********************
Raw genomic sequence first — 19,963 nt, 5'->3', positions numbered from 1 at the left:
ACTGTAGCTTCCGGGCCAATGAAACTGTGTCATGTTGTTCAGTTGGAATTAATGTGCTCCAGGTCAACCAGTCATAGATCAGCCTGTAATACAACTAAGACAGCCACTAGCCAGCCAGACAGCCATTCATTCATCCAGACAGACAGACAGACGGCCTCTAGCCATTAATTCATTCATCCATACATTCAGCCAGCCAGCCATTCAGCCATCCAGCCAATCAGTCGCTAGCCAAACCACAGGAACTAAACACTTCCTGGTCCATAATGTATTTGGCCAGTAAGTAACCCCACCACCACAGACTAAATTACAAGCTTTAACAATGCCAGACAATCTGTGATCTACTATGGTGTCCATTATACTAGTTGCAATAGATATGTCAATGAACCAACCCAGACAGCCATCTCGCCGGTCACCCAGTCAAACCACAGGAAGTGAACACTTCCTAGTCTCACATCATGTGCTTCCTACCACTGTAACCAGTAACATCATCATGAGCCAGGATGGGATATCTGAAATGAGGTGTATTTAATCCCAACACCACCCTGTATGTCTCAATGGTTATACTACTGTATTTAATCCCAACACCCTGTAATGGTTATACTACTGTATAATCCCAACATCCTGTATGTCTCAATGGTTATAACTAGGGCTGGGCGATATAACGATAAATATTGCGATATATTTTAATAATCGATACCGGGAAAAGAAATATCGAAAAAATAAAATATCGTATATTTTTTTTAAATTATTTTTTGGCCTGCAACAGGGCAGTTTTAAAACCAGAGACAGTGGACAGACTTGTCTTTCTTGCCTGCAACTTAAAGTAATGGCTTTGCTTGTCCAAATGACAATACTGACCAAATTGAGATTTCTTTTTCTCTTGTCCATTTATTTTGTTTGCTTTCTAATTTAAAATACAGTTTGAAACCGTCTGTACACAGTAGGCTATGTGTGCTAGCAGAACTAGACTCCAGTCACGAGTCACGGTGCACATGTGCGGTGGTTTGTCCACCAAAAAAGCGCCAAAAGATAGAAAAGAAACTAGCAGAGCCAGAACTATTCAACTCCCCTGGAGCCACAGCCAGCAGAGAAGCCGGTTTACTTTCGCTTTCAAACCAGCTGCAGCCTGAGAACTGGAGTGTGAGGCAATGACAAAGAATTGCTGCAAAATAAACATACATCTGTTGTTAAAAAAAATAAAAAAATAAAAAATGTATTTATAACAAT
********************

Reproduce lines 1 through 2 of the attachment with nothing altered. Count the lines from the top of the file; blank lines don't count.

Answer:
Raw genomic sequence first — 19,963 nt, 5'->3', positions numbered from 1 at the left:
ACTGTAGCTTCCGGGCCAATGAAACTGTGTCATGTTGTTCAGTTGGAATTAATGTGCTCCAGGTCAACCAGTCATAGATCAGCCTGTAATACAACTAAGACAGCCACTAGCCAGCCAGACAGCCATTCATTCATCCAGACAGACAGACAGACGGCCTCTAGCCATTAATTCATTCATCCATACATTCAGCCAGCCAGCCATTCAGCCATCCAGCCAATCAGTCGCTAGCCAAACCACAGGAACTAAACACTTCCTGGTCCATAATGTATTTGGCCAGTAAGTAACCCCACCACCACAGACTAAATTACAAGCTTTAACAATGCCAGACAATCTGTGATCTACTATGGTGTCCATTATACTAGTTGCAATAGATATGTCAATGAACCAACCCAGACAGCCATCTCGCCGGTCACCCAGTCAAACCACAGGAAGTGAACACTTCCTAGTCTCACATCATGTGCTTCCTACCACTGTAACCAGTAACATCATCATGAGCCAGGATGGGATATCTGAAATGAGGTGTATTTAATCCCAACACCACCCTGTATGTCTCAATGGTTATACTACTGTATTTAATCCCAACACCCTGTAATGGTTATACTACTGTATAATCCCAACATCCTGTATGTCTCAATGGTTATAACTAGGGCTGGGCGATATAACGATAAATATTGCGATATATTTTAATAATCGATACCGGGAAAAGAAATATCGAAAAAATAAAATATCGTATATTTTTTTTAAATTATTTTTTGGCCTGCAACAGGGCAGTTTTAAAACCAGAGACAGTGGACAGACTTGTCTTTCTTGCCTGCAACTTAAAGTAATGGCTTTGCTTGTCCAAATGACAATACTGACCAAATTGAGATTTCTTTTTCTCTTGTCCATTTATTTTGTTTGCTTTCTAATTTAAAATACAGTTTGAAACCGTCTGTACACAGTAGGCTATGTGTGCTAGCAGAACTAGACTCCAGTCACGAGTCACGGTGCACATGTGCGGTGGTTTGTCCACCAAAAAAGCGCCAAAAGATAGAAAAGAAACTAGCAGAGCCAGAACTATTCAACTCCCCTGGAGCCACAGCCAGCAGAGAAGCCGGTTTACTTTCGCTTTCAAACCAGCTGCAGCCTGAGAACTGGAGTGTGAGGCAATGACAAAGAATTGCTGCAAAATAAACATACATCTGTTGTTAAAAAAAATAAAAAAATAAAAAATGTATTTATAACAAT